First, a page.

To reiterate what I said in DIY Convert Lumix DMC-ZS3 for infrared or full spectrum photography - The process is:

  • Disassemble enough of the camera to access the back of the lens assembly
  • Determine how the Infrared/Ultraviolet Cut Filter is installed
  • Usually the IR/Cut filter is part of a plate holding the sensor to the back of the lens assembly
  • Remove that plate, remove the IR/Cut filter, clean out any dust, then reattach the sensor plate
  • Reassemble the camera

The Canon SX530 is a more complex camera assembly than the Lumix ZS3. Fortunately the folks at iFixit have a (www.ifixit.com) guide for getting in to the SX530 lens assembly. This guide is mostly accurate and was very useful.

Canon's LENS ERROR problem

The sharp eyed will notice that this camera is not exactly well put together. This is because of a problem which arose during the process. This camera suffered from an issue common to certain Canon camera models, and I wanted to not only do the infrared conversion but attempt to fix that issue. But I botched the attempt to repair the camera.

Take the following as a warning to be careful about proceeding with an infrared conversion of the SX530. Using a Canon camera for infrared is interesting because of the CHDK firmware. But the difficulty level of this project is fairly high.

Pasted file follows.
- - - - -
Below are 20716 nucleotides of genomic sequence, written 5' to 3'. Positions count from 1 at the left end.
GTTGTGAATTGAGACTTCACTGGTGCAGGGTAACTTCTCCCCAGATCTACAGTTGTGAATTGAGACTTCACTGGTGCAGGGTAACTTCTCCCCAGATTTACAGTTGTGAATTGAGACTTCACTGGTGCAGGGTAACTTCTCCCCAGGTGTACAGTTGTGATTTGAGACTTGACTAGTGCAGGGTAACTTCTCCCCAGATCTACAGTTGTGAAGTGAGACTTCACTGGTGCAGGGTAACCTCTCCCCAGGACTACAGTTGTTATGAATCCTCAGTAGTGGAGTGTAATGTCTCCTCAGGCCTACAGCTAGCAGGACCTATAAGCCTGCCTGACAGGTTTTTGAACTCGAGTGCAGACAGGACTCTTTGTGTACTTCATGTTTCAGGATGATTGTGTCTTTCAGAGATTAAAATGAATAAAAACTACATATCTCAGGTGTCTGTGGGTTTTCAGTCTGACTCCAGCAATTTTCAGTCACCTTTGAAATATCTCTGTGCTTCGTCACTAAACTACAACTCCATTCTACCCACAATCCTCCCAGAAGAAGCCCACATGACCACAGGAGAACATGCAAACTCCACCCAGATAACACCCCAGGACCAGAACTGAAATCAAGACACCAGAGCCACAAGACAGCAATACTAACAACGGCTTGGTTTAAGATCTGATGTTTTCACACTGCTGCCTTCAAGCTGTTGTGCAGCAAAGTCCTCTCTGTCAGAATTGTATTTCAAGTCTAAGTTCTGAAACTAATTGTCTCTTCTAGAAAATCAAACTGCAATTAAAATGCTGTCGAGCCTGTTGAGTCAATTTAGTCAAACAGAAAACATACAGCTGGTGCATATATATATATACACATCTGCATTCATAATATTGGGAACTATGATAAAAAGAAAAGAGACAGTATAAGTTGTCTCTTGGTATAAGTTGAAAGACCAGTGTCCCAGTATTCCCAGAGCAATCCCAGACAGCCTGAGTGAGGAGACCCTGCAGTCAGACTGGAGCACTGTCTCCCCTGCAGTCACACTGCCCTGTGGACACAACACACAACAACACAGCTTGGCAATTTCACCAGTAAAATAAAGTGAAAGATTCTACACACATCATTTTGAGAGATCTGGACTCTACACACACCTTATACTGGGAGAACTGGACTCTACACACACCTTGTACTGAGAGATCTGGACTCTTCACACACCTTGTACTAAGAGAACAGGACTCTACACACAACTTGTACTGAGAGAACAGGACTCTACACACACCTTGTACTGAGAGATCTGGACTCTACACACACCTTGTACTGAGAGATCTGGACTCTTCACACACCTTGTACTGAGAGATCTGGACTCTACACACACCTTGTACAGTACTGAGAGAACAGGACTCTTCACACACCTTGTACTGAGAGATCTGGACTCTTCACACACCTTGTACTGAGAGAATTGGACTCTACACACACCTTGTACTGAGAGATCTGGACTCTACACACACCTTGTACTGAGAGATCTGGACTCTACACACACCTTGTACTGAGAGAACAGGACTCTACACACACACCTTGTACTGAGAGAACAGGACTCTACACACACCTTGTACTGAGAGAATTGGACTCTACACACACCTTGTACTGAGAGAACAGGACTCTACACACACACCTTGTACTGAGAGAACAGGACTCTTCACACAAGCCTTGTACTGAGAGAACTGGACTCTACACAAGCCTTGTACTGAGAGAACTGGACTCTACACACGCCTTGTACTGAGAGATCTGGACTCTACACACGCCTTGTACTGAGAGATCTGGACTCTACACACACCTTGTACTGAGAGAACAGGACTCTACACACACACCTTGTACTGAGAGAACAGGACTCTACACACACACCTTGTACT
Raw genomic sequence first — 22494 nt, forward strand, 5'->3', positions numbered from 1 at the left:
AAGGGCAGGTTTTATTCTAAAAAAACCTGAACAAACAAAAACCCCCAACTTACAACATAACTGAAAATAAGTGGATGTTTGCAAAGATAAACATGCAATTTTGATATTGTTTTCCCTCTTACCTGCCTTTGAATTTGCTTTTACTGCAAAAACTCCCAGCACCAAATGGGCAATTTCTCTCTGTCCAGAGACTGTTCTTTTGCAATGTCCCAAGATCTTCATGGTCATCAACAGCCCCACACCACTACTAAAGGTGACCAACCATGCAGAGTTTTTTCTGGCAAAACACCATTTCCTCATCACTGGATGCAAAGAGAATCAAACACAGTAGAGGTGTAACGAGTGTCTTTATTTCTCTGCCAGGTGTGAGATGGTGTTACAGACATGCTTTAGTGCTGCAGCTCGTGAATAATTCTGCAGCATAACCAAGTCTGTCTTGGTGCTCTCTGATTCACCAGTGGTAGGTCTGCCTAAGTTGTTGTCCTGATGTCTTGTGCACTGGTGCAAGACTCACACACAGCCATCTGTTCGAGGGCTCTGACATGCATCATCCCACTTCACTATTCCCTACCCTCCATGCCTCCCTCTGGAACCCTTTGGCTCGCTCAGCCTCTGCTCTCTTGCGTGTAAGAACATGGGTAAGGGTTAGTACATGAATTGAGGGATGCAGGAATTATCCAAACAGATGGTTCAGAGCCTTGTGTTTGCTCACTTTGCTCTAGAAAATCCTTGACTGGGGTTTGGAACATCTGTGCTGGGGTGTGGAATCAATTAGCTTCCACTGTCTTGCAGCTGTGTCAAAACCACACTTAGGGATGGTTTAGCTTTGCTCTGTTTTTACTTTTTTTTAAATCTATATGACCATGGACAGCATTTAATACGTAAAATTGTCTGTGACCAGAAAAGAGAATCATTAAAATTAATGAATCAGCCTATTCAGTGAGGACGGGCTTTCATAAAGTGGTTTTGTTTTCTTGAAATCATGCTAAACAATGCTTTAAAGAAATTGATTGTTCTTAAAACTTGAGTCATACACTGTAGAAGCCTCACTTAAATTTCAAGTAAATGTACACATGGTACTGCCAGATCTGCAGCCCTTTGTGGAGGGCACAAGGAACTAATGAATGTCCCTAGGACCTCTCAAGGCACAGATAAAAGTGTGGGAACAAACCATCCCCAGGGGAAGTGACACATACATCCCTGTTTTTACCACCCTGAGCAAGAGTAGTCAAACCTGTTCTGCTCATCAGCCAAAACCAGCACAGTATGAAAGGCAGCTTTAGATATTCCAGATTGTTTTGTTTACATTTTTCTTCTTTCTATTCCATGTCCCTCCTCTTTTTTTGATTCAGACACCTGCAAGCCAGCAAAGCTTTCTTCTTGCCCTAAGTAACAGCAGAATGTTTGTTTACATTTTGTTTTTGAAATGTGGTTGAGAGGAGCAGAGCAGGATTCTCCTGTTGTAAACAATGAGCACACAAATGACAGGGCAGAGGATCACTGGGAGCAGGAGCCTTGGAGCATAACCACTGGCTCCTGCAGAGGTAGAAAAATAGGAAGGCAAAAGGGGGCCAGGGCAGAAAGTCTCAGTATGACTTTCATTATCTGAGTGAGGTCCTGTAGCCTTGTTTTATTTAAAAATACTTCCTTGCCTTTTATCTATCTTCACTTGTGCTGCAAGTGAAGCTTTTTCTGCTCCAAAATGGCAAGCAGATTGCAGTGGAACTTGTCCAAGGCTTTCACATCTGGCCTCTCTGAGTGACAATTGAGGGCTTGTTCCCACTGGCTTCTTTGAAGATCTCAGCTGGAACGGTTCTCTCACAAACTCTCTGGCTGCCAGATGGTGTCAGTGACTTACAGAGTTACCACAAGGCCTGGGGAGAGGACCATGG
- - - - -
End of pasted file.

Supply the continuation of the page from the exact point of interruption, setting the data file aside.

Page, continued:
This Canon SX530 has the dreaded "LENS ERROR" issue. When turning the camera on the display would briefly show what was seen through the lens, and then display LENS ERROR, RESTART CAMERA. Before buying this camera I did not know about the LENS ERROR failure mode, but I've since learned this happens in lots of Canon Powershot models. Basically this makes the camera useless because the camera simply shuts itself down.

There's lots of advice out there saying a Canon camera with the LENS ERROR problem is not worth fixing. Maybe it's fixable, but the cost to hire someone to fix it is more than the camera is worth. But it also seemed possible that by extracting the lens I could possibly take apart and repair the lens assembly.

I thought that I could do two things at once. Sometimes I could hear the servo motor and gears not quite meshing, and it seemed possible to fix this up. And at the same time, I could performing an infrared conversion on the camera because I'd be into the lens assembly.